Those who saw themselves as Commanders, Staff Officers, and Admin types....went right straight to the Round File.

The Transition from military flying to civilian flying is not easy.

Retention of Rank ends at time of Separation from the Service which sometimes folks have a hard time remembering.
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Old 3rd Sep 2013, 18:50
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All great advice and I am getting my instrument rating/commercial license. I already took the test for that and just waiting to finish my course down here. As far as not flying with limitations, we dont start in UH-60's, we start in the Bell 206. We experience flying with limitations when some of the individuals you fly with are on the 250 lbs and above side. My final checkride I had to pull 98% to get us to a hover. Dude in the back seat was huge haha. But yea, It sounds like I'll have to get some R-22 time. Hopefully I can get my GI Bill to pay for it.
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Old 3rd Sep 2013, 22:24
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How many hours Solo....meaning exactly you and no one else in the aircraft with you....did you get in the Army system at Rucker?
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Old 3rd Sep 2013, 23:51
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We only got one solo flight, and it was with another flight student. All army aircraft are 2 pilot aircraft in their eyes, so we couldn't do it on our own. It was in a OH-58 A/C. It was a lot of fun. And what do you mean about the army system?
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Old 4th Sep 2013, 00:31
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Just that.....your only Army Solo flight was with another Student Pilot and was only one hour.

All of your Army flying will be in a two Pilot aircraft....which means you will never have the opportunity to experience what the majority of Civilian flying is like.

In the Army you have the Flight Planning room...all sorts of planning data, computer terminals, access to weather forecasts and reports, crew members or Path Finders to handle cargo, fueling, most of your LZ's will be "surveyed" to some degree.....all very structured.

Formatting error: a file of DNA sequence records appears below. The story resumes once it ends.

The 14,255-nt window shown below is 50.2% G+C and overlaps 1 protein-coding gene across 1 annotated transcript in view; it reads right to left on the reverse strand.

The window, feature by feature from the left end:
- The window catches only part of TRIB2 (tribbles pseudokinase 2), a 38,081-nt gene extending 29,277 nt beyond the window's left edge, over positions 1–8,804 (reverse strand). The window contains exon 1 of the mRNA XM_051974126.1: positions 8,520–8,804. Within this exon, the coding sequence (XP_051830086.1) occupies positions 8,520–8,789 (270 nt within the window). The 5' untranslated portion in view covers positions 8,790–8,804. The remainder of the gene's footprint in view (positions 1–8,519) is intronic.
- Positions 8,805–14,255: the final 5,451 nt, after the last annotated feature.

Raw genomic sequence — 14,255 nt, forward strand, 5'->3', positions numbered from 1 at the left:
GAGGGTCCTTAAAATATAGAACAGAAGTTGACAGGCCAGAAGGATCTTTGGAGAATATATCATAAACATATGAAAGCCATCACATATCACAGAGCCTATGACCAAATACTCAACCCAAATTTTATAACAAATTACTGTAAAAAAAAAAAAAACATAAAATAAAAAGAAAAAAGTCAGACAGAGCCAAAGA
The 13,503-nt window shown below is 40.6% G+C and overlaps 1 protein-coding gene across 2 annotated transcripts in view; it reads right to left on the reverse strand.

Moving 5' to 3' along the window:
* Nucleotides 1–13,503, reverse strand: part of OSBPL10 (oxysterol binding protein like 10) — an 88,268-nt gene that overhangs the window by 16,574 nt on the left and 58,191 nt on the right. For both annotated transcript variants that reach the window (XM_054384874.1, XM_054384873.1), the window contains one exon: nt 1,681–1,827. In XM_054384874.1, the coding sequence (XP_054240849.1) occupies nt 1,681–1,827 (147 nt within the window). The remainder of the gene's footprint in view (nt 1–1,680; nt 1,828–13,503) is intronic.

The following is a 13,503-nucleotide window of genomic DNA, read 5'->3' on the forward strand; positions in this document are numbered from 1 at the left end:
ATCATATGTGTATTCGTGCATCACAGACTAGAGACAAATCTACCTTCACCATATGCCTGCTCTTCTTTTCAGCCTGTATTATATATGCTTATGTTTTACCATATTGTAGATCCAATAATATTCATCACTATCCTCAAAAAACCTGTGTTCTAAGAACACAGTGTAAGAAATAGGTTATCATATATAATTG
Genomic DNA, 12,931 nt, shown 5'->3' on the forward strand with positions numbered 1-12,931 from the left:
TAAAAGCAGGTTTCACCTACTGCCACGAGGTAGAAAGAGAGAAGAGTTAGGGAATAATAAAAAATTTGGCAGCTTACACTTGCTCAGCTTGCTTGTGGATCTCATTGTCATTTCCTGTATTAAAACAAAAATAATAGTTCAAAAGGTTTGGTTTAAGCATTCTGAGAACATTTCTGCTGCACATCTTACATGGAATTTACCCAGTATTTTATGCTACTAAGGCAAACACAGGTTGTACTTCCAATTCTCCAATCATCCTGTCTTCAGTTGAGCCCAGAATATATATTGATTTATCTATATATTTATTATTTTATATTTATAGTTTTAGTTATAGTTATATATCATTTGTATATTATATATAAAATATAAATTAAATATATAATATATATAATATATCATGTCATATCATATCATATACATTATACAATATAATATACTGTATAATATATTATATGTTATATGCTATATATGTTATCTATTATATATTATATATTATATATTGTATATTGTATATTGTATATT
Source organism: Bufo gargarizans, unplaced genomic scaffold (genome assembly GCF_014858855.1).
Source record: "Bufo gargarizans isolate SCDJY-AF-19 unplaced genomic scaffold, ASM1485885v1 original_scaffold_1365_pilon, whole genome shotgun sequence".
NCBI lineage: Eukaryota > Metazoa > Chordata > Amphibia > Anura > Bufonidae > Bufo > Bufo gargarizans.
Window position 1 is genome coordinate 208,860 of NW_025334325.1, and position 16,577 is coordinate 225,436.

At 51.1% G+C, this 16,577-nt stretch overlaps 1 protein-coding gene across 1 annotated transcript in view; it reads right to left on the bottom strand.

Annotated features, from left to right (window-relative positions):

Not so in the civvie world.

An example.....my first Alaska season I was given a Hughes 500D, shown a spot on a Map 900 miles away....and was told be there at 9AM on Thursday.

I was briefed....took all of three minutes....who I was to work for, their contact data, what the general task was..."support a Core Drill and Geologists doing survey and claim staking" your Mechanic will fly in to Sand Point with the Customer so pick him up there......if you need something call, if you get lonely call, if everything is going fine....see you in October. This was in Mid-April.

Where I went...out towards Cold Bay....a Tent Camp, drum fuel, hand pumps, Cook Tent, and Out House.....no shower.

Best Salmon and Trout fishing in the World however!

Those jobs are still out there....and are the best flying one can do in my view.

The further one can get from the Flag Pole the better.

Last edited by SASless; 4th Sep 2013 at 00:33.
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Old 4th Sep 2013, 14:26
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Fat, bald, OLD guy leans back and says...

"Why, when I was flying Jet Rangers, hovering at 98% TQ was for girls, little girls!" And in reality, that's kinda, sorta true. In the real world contracts are written for 100% performance. Performance limits won't be numbers in the book, they'll be friends that you see every flight...
If it has 4 seats, the customer will send 5 pax and tell you "the other pilot takes 6!" Tactful and honest works.
As a civilian, I am always at some limit: MGTO; TQ; NG; T4 or fuel. ALWAYS! I've "topped off" maybe 3 times in the last 13 years.
Usually, the flight plan is firmed up as I climb into the pilot seat.